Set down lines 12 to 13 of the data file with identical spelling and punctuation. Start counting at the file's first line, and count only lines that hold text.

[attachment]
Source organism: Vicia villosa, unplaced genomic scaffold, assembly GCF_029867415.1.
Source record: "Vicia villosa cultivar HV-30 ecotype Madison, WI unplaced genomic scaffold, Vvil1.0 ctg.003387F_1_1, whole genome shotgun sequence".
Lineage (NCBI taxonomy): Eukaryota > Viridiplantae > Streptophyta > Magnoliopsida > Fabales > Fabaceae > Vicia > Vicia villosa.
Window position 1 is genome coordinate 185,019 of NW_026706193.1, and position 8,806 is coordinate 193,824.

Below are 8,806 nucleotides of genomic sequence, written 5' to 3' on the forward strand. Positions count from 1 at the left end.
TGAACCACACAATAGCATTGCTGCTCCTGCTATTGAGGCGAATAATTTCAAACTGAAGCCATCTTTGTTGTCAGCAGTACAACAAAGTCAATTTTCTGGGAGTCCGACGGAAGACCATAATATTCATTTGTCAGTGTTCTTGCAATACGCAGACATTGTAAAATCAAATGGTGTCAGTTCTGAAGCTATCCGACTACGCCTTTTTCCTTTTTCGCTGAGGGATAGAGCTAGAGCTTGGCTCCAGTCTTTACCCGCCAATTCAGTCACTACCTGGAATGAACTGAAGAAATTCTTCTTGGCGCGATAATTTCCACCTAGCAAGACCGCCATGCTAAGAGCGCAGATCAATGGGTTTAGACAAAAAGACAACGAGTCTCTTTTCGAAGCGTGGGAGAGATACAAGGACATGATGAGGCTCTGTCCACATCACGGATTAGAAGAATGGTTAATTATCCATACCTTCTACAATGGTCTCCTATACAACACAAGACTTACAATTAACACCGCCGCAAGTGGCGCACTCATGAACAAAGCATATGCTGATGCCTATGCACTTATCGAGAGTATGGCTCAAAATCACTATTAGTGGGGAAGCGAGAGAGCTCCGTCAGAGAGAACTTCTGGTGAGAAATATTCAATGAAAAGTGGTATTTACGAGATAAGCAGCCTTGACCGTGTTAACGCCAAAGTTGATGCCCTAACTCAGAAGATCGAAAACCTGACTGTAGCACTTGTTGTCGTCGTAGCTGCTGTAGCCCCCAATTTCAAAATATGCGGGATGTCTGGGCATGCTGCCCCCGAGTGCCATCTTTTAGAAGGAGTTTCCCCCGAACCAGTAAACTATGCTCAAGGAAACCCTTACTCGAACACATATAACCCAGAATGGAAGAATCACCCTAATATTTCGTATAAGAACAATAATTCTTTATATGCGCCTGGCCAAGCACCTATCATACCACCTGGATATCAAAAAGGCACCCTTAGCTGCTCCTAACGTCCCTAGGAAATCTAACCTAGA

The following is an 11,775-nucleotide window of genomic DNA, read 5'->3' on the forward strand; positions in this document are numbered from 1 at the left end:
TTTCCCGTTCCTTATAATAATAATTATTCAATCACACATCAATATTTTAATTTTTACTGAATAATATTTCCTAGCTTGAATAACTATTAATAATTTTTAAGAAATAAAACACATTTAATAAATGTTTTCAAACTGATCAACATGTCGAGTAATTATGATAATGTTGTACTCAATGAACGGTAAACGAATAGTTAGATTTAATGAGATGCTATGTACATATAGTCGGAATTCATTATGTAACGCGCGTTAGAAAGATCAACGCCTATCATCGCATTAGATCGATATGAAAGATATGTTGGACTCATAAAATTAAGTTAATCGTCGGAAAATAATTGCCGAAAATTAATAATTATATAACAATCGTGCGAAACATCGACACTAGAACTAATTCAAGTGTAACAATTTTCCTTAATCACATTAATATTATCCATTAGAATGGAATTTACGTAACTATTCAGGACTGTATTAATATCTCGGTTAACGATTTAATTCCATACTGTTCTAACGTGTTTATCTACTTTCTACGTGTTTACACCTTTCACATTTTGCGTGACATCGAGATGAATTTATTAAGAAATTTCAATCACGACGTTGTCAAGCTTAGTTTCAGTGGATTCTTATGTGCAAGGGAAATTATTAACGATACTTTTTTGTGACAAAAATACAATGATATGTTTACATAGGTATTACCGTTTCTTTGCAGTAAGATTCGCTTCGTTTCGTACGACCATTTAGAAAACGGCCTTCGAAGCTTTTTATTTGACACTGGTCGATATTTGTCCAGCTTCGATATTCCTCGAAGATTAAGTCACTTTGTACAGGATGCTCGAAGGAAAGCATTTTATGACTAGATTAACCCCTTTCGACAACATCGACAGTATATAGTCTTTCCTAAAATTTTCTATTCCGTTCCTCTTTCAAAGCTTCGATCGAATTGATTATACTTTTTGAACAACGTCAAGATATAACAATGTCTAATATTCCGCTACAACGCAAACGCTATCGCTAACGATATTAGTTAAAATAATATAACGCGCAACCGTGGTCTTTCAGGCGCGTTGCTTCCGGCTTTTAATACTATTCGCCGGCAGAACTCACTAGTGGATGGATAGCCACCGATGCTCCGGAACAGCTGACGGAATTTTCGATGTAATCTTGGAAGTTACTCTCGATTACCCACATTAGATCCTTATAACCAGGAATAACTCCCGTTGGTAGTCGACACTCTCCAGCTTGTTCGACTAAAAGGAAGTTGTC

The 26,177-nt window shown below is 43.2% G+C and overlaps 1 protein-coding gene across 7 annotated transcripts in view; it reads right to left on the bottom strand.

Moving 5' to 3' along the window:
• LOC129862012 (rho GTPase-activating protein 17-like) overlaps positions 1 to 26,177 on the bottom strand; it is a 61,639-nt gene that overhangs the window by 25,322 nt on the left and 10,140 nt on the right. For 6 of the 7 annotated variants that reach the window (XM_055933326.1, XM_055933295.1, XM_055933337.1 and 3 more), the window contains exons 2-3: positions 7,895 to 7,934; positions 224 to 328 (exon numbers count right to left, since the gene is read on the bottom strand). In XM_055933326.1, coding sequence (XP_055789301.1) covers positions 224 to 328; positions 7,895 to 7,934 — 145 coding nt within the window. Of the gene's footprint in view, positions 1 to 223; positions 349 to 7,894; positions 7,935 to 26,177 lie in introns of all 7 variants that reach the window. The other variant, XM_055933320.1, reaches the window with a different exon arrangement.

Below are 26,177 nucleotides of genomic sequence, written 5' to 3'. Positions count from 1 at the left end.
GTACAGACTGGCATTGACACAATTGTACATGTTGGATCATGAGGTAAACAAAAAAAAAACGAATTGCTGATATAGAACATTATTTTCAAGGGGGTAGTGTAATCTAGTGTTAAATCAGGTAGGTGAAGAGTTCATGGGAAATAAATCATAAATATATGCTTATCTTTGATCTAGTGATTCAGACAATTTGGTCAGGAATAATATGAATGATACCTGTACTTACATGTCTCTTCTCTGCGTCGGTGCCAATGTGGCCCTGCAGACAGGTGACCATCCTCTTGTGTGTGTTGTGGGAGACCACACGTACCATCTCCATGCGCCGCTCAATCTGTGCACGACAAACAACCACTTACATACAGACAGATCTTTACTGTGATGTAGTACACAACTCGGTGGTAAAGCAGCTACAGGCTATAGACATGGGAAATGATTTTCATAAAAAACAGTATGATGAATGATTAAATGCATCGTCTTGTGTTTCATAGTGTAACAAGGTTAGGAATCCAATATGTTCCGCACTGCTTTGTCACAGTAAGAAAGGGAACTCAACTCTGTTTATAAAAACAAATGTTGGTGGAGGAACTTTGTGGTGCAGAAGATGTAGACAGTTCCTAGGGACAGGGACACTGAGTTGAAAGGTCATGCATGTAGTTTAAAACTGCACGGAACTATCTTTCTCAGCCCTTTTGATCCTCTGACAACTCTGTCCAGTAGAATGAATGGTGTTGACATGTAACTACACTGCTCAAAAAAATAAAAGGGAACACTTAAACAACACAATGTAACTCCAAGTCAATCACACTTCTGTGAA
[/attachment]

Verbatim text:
Below are 26,177 nucleotides of genomic sequence, written 5' to 3'. Positions count from 1 at the left end.
GTACAGACTGGCATTGACACAATTGTACATGTTGGATCATGAGGTAAACAAAAAAAAAACGAATTGCTGATATAGAACATTATTTTCAAGGGGGTAGTGTAATCTAGTGTTAAATCAGGTAGGTGAAGAGTTCATGGGAAATAAATCATAAATATATGCTTATCTTTGATCTAGTGATTCAGACAATTTGGTCAGGAATAATATGAATGATACCTGTACTTACATGTCTCTTCTCTGCGTCGGTGCCAATGTGGCCCTGCAGACAGGTGACCATCCTCTTGTGTGTGTTGTGGGAGACCACACGTACCATCTCCATGCGCCGCTCAATCTGTGCACGACAAACAACCACTTACATACAGACAGATCTTTACTGTGATGTAGTACACAACTCGGTGGTAAAGCAGCTACAGGCTATAGACATGGGAAATGATTTTCATAAAAAACAGTATGATGAATGATTAAATGCATCGTCTTGTGTTTCATAGTGTAACAAGGTTAGGAATCCAATATGTTCCGCACTGCTTTGTCACAGTAAGAAAGGGAACTCAACTCTGTTTATAAAAACAAATGTTGGTGGAGGAACTTTGTGGTGCAGAAGATGTAGACAGTTCCTAGGGACAGGGACACTGAGTTGAAAGGTCATGCATGTAGTTTAAAACTGCACGGAACTATCTTTCTCAGCCCTTTTGATCCTCTGACAACTCTGTCCAGTAGAATGAATGGTGTTGACATGTAACTACACTGCTCAAAAAAATAAAAGGGAACACTTAAACAACACAATGTAACTCCAAGTCAATCACACTTCTGTGAA